# Polymer Chemistry. The Basic Concepts - Himenz P.C.

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is, toward the circumference of the rotor-if the particle density is

greater than that of the supporting medium. A distance r from the axis of

rotation, the radial acceleration is given by co2r, where ñî is the

angular velocity in radians per second. The midpoint of an

ultracentrifuge cell is typically about 6.5 cm from the axis of rotation,

so at 10,000, 20,000, and 40,000 rpm, respectively, the accelerations are

7.13 X 104, 2.85 X 10s, and 1.14 X 106 m sec"2 or 7.27 X 103, 2.91 X

104,and 1.16 X 10s times the acceleration of gravity (g's).

The ultracentrifuge has been used extensively, especially for the

study of biopolymers, and can be used in several different experimental

modes to yield information about polymeric solutes. Of the possible

procedures, we shall consider only sedimentation velocity and

sedimentation equilibrium. We shall discuss these in turn, beginning with

an examination of the forces which operate on a particle setting under

stationary-state conditions.

Three kinds of forces must be considered:

1. The force of a molecule subject to radial acceleration is given by

Newton's second law:

636

Frictional Properties of Polymers in Solution

accel

M_

na

(9.91)

2. A buoyant force is given by the product of the volume V of the

particle, the density p of the solution, and the radial acceleration:

M

Fbuoy = Vpco2r = pco2r

(9.92)

3. A force of viscous resistance is proportional to the stationary-

stage velocity vs according to Stokes' law:

Fvls = fvs

(9.93)

4. The stationary-state velocity is rapidly achieved, and vs

corresponds to the

force in item (1) equalling the opposing forces in items (2) and

(3):

co2r = - co2r + fvs

(9.94)

A A @2

Since the velocity is dr/dt, Eq. (9.94) can also be written as

The stationary-state velocity per unit acceleration is a parameter which

characterizes the settling particle and is called the sedimentation

coefficient s:

s ^ (l - -)

(9.96)

co r fNA Ó p2

As a velocity divided by an accleration, s has units of time, and 10-1 3

sec-the

order of magnitude for a typical solute-is called a svedberg (symbol S)

in honor of Svedberg, a pioneer worker in this field.

Equation (9.95) can be integrated to give

ln r = |1 + - ) co2t +const. = sco2t +const.

(9.97)

which shows that the radial location of a species at various times is

described by a straight line in a plot of ln r versus t. The slope of

this line equals ñî2 s. Many biopolymers are simply identified in terms

of their sedimentation coefficient if

Sedimentation Velocity and Sedimentation Equilibrium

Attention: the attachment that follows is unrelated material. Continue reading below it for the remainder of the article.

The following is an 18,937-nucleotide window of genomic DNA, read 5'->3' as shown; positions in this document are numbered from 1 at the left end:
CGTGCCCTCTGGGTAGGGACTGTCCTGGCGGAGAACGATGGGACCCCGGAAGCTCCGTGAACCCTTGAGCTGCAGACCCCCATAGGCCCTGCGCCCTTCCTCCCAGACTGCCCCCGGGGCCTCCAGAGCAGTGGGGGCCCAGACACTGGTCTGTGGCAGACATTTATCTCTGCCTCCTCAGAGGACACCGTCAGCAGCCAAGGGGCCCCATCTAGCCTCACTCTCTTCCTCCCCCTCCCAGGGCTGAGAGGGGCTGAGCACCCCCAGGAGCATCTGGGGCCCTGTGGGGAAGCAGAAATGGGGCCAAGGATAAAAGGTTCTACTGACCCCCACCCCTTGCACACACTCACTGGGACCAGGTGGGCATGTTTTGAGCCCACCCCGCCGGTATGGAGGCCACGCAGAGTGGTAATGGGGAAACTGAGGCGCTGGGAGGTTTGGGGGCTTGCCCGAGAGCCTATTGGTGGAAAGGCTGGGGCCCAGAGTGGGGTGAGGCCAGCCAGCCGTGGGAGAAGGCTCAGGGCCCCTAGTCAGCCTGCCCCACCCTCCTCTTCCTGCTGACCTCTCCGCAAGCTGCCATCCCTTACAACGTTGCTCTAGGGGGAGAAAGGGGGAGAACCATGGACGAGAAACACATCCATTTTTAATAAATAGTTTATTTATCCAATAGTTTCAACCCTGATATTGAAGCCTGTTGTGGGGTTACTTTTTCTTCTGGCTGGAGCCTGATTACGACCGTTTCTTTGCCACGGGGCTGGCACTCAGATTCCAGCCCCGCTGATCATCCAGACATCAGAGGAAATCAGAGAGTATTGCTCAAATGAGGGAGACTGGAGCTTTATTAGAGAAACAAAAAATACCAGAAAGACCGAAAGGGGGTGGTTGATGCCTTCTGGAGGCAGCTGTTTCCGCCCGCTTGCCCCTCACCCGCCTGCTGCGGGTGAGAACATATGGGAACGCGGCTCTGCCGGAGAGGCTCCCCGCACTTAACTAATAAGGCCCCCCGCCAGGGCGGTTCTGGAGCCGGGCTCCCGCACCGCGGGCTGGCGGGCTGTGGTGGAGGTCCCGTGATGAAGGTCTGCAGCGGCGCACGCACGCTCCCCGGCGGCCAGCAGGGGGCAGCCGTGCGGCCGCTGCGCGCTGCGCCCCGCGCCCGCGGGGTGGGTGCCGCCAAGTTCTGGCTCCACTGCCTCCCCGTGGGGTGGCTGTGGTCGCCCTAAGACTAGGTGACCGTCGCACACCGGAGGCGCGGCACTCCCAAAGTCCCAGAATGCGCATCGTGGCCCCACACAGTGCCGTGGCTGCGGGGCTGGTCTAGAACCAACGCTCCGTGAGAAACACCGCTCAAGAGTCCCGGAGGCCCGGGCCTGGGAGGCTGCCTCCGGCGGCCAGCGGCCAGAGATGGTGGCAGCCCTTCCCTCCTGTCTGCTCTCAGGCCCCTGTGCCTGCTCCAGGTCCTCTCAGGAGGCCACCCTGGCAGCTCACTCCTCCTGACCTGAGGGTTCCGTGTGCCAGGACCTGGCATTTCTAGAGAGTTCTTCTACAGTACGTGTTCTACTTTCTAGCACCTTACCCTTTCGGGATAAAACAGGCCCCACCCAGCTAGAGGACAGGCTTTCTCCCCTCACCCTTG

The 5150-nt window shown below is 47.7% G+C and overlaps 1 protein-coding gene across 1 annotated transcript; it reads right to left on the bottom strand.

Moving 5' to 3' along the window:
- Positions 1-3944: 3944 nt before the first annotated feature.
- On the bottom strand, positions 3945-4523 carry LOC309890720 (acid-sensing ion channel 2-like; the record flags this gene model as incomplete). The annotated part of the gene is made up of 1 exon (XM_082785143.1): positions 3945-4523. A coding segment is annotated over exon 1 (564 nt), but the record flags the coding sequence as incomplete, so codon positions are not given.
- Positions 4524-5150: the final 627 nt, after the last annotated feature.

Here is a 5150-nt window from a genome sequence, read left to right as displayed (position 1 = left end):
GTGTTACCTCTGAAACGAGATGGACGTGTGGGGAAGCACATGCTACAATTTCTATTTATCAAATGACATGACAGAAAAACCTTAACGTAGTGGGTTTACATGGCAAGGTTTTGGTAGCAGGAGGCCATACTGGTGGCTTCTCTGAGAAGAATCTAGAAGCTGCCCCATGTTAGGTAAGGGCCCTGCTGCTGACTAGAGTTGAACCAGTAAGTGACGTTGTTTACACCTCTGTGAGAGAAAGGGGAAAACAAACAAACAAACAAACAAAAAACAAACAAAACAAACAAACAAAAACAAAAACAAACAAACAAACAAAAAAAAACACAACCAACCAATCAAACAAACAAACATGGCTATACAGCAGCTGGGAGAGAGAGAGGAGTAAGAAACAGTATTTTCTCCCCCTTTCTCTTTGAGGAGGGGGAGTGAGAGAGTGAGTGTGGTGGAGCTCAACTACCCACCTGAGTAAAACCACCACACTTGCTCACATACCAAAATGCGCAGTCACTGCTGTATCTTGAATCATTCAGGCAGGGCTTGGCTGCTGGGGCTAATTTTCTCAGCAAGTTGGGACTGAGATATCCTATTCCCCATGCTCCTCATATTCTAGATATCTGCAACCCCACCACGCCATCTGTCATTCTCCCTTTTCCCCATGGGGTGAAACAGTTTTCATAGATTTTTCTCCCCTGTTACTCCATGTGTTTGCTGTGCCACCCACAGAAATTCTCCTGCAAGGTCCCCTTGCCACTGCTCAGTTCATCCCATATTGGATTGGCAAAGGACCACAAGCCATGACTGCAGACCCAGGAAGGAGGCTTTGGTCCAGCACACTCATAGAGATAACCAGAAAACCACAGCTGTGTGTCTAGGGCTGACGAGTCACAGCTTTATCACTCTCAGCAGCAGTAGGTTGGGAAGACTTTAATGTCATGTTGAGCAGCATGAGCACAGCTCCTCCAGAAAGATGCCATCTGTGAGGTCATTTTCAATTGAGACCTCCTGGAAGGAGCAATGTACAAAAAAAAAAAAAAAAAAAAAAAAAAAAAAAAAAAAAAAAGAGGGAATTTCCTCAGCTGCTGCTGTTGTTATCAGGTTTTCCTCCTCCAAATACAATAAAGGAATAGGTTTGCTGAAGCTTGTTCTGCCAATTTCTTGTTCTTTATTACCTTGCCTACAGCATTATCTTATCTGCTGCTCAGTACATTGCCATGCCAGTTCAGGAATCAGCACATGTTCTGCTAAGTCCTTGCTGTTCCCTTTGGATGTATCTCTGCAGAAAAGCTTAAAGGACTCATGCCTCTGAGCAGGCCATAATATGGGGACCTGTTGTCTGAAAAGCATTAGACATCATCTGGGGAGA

637

insufficient information is available to further resolve the cluster of

constants which define s.

In a solution of molecules of uniform molecular weight, all

particles settle with the same value of vs. If diffusion is ignored, a

sharp boundary forms between the "top" portion of the cell, which has

been swept free of solute, and the "bottom," which still contains solute.

Figure 9.13a shows schematically how the concentration profile varies

with time under these conditions. It is apparent that the Schlieren

optical system described in the last section is ideally suited for

measuring the displacement of this boundary with time. Since the velocity

of the boundary and that of the particles are the same, the sedimentation

coefficient is readily measured.

As with the diffusion coefficient, sedimentation coefficients are

frequently corrected for concentration dependence and reduced to standard

conditions:

1. The concentration dependence of s is eliminated by making

measurements at several different concentrations and then extrapolating

to zero concentration. The limiting value is given by the symbol s°. This

is the sedimentation analog of D°.

Figure 9.13 Location of sedimentation boundary after various times in an

ultracentrifuge: (a) ñ versus r and (b) dc/dr versus r.

638

Frictional Properties of Polymers in Solution

2. The temperature of an experiment affects s° through Eqs. (9.5) and

(9.96), from which it is evident that s° is proportional to (1 -

ð/ð2)/ò?0, all of which are temperature dependent.

3. In view of item (2), experimental (subscript ex) values of s° are

reduced to standard (subscript s) temperature conditions by the

expression

= (bPW ^ .

(1-P/P2)ex %,s

This is the sedimentation analog of Eq. (9.90) for D°.

Diffusion effects are not absent during a sedimentation experiment as

assumed above. As a matter of fact, the longer the experiment proceeds,

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